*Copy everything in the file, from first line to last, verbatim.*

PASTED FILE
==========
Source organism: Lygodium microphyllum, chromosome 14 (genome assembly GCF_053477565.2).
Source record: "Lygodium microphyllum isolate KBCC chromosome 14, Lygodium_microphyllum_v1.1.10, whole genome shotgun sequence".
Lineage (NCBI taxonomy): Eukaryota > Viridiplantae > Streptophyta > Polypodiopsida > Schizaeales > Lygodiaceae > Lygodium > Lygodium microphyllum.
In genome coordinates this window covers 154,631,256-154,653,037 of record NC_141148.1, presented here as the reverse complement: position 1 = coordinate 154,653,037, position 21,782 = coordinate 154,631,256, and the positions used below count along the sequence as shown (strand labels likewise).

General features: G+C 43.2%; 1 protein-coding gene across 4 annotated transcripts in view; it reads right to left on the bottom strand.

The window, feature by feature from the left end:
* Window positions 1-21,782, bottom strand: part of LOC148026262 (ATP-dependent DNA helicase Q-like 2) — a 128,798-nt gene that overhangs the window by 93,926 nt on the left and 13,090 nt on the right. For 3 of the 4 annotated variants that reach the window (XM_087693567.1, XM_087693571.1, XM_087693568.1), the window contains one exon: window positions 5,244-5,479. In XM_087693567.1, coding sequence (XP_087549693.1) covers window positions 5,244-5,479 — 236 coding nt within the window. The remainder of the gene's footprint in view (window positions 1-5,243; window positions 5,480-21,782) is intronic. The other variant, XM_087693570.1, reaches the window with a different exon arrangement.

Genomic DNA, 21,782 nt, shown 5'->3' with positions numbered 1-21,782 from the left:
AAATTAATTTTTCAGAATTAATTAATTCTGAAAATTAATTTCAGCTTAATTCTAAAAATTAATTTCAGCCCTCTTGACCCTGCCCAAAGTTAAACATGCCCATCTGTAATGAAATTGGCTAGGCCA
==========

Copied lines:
Source organism: Lygodium microphyllum, chromosome 14 (genome assembly GCF_053477565.2).
Source record: "Lygodium microphyllum isolate KBCC chromosome 14, Lygodium_microphyllum_v1.1.10, whole genome shotgun sequence".
Lineage (NCBI taxonomy): Eukaryota > Viridiplantae > Streptophyta > Polypodiopsida > Schizaeales > Lygodiaceae > Lygodium > Lygodium microphyllum.
In genome coordinates this window covers 154,631,256-154,653,037 of record NC_141148.1, presented here as the reverse complement: position 1 = coordinate 154,653,037, position 21,782 = coordinate 154,631,256, and the positions used below count along the sequence as shown (strand labels likewise).

General features: G+C 43.2%; 1 protein-coding gene across 4 annotated transcripts in view; it reads right to left on the bottom strand.

The window, feature by feature from the left end:
* Window positions 1-21,782, bottom strand: part of LOC148026262 (ATP-dependent DNA helicase Q-like 2) — a 128,798-nt gene that overhangs the window by 93,926 nt on the left and 13,090 nt on the right. For 3 of the 4 annotated variants that reach the window (XM_087693567.1, XM_087693571.1, XM_087693568.1), the window contains one exon: window positions 5,244-5,479. In XM_087693567.1, coding sequence (XP_087549693.1) covers window positions 5,244-5,479 — 236 coding nt within the window. The remainder of the gene's footprint in view (window positions 1-5,243; window positions 5,480-21,782) is intronic. The other variant, XM_087693570.1, reaches the window with a different exon arrangement.

Genomic DNA, 21,782 nt, shown 5'->3' with positions numbered 1-21,782 from the left:
AAATTAATTTTTCAGAATTAATTAATTCTGAAAATTAATTTCAGCTTAATTCTAAAAATTAATTTCAGCCCTCTTGACCCTGCCCAAAGTTAAACATGCCCATCTGTAATGAAATTGGCTAGGCCA